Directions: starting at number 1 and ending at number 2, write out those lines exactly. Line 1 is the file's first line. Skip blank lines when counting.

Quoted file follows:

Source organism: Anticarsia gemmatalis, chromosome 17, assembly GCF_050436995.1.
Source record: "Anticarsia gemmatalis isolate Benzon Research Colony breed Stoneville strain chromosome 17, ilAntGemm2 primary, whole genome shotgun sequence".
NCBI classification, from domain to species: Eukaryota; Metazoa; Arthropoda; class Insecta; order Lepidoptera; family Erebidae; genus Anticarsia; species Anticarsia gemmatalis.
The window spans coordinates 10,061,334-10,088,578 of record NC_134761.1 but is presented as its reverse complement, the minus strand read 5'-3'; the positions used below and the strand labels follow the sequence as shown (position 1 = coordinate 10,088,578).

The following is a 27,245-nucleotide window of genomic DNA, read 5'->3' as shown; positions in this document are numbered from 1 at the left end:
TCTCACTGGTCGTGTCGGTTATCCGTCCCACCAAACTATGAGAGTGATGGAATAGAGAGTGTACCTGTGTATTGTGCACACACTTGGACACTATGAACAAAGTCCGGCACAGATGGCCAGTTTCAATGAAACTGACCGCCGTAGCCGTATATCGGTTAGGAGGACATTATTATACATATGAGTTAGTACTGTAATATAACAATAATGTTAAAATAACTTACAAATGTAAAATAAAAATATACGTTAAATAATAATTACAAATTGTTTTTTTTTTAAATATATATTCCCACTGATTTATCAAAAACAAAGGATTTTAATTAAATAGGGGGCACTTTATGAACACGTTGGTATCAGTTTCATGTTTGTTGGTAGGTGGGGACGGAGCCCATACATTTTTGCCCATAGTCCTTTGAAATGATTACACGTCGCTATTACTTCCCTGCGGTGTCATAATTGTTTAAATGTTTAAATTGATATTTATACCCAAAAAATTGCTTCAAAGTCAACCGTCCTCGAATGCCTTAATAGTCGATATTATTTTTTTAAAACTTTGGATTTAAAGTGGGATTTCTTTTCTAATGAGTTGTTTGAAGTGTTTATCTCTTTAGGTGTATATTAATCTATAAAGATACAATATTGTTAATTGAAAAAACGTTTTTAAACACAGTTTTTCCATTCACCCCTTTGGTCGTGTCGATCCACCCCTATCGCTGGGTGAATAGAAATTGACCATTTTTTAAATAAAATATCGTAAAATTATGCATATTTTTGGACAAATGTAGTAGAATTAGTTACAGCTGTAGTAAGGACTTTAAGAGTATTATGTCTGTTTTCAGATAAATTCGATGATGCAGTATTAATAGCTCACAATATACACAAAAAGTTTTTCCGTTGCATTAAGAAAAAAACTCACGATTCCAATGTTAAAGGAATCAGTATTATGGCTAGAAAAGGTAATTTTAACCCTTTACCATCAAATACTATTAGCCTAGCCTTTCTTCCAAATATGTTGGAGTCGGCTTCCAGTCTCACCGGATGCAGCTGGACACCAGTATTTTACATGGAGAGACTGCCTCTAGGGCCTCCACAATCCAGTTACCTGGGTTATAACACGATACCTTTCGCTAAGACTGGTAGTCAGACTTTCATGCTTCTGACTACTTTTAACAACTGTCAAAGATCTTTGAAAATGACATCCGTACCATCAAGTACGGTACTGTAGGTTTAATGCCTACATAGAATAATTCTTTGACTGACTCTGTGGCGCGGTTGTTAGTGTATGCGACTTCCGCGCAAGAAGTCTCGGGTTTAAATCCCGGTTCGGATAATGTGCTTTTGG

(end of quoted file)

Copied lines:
Source organism: Anticarsia gemmatalis, chromosome 17, assembly GCF_050436995.1.
Source record: "Anticarsia gemmatalis isolate Benzon Research Colony breed Stoneville strain chromosome 17, ilAntGemm2 primary, whole genome shotgun sequence".